Starring: Jean Dujardin, Berenice Bejo, James Cromwell, Missi Pyle, John Goodman
Rating: PG-13, for a disturbing image and a crude gesture
Runtime: 1 hr. 40 min.
Bottom line: Possibly the best picture of 2011
The Academy Awards justify their existence this week.
Not because the Oscar statuettes will finally be doled out this Sunday. After all, does anyone actually watch the Oscar telecast live anymore? You will more likely browse red carpet photos on imdb.com and view the acceptance speeches on YouTube.
No, the best reason for the Academy to continue holding the Oscar ceremony is that it occasionally brings films to midsized cities like ours that otherwise we would never get to see on the big screen.
"The Artist" opens in Gainesville this Friday, and the film would not play locally if it weren't nominated for a Best Picture Oscar. It also helps that "The Artist" is probably the front-runner as the voting period ends.
We have to appreciate what a remarkable phenomenon it is that "The Artist" has achieved so much critical and commercial success, especially in the U.S.
Conventional logic says that to achieve at the box office these days, you first need big-name actors. Yet neither of the leads in "The Artist," Jean Dujardin and Berenice Bejo, was even moderately well-known in America before the film began generating buzz back in November of last year. Now, of course, Dujardin and Bejo are becoming international superstars.
Conventional logic would also tell us that a black and white, mostly silent film would fail disastrously in 2012.
But a key reason "The Artist" is playing so widely and so well is that this is not a movie made primarily for critics, despite the lack of color and sound. Despite appearances, this isn't really even an art film.
This isn't the kind of film that allows silent film aficionados a chance to spot all the obscure references.
It's a funny, touching movie based on a familiar premise, made by a talented cast and crew who love the movies.
Set in Hollywood circa 1927, "The Artist" is "Singin' in the Rain" meets "A Star is Born." Dujardin plays George Valentin, a silent era movie star whose career falls apart during the conversion to talkies. While Valentin drifts into obscurity and depression, his fetching protegé, Peppy Miller (Bejo), rises to fame.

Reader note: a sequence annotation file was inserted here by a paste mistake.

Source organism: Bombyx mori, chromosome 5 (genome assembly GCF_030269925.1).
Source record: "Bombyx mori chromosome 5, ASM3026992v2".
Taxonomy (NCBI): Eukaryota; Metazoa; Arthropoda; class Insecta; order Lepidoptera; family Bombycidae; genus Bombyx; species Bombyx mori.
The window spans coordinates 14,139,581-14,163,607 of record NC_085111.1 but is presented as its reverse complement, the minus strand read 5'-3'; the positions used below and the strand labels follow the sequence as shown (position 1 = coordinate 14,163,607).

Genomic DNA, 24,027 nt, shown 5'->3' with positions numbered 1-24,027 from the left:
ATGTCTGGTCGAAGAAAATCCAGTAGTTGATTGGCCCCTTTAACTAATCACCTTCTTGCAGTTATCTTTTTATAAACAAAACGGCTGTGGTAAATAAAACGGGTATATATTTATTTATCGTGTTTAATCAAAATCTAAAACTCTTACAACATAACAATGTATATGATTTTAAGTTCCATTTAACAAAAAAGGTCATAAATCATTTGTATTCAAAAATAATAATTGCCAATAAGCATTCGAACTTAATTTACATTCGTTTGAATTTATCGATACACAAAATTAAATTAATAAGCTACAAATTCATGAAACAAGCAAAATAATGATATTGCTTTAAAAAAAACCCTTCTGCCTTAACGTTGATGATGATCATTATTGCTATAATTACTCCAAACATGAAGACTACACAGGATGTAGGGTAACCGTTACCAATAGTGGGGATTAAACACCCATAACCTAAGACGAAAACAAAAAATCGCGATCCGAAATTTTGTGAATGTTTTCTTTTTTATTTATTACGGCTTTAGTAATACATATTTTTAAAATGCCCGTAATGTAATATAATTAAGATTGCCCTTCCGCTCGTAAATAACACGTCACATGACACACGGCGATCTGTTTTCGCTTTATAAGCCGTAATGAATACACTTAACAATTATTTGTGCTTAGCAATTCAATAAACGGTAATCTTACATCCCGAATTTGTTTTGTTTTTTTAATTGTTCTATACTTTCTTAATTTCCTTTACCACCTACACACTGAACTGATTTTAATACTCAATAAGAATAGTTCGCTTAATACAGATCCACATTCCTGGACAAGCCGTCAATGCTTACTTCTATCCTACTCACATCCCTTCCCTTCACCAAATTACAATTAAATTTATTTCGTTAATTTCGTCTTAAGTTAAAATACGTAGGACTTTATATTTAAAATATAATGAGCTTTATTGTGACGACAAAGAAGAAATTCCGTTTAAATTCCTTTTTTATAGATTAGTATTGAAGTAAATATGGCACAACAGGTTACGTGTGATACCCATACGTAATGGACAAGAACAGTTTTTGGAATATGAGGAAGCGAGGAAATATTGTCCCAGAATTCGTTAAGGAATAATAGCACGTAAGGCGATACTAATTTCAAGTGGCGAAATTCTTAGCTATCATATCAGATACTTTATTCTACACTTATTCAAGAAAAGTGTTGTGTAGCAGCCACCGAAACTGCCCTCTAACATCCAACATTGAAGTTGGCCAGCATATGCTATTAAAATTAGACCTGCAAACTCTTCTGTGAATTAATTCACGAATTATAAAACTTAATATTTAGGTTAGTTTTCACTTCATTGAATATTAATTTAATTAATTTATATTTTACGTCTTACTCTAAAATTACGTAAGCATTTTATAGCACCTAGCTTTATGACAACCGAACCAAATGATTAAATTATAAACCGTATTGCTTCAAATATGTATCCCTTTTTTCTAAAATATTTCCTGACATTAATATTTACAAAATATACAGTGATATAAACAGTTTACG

In great silent movie fashion, "The Artist" infuses a lot of physical comedy into a story that is simple yet bursting with emotion.
This movie is for anyone who loves movies but hasn't seen many silent films. It doesn't push any political or aesthetic agenda.
One of the things I disliked about "Hugo" is that it often felt like a lecture or public service announcement about the need to restore silent films.
"The Artist" doesn't indulge in explicit arguments for a return to pure cinema or any other such thing. It is simply a good time.
If there is any agenda, it is to remind everyone that movies can please audiences without all the effects and other nonsense that usually preoccupy modern Hollywood.
This is a vital message at a time when theatre attendance is dropping, home viewing is escalating, digital cameras are replacing film cameras and the industry is struggling to find its way - just as it did during the conversion to sound.
The Oscars consistently get it wrong when it comes to awards, and by the time the ceremony finally happens, fans are largely weary of awards. If you're like me, it's hard to generate much enthusiasm for the Oscars.
But drawing attention to great, unconventional films is one way the Academy gets it right. When an Oscar push helps take a film like "The Artist" into wide release, the Academy Awards go from something I ignore to something for which I am hugely thankful.
To echo a plea I wrote in my "The Descendants" review a few weeks ago, this is one of those weeks when Gainesville area film lovers need to vote with our dollars. We must seize the opportunity when so-called art films come to town, if we want higher quality movies to play more often.
Jeff Marker teaches film and literature at Gainesville State College. His reviews appear weekly in Get Out and on gainesvilletimes.com/getout.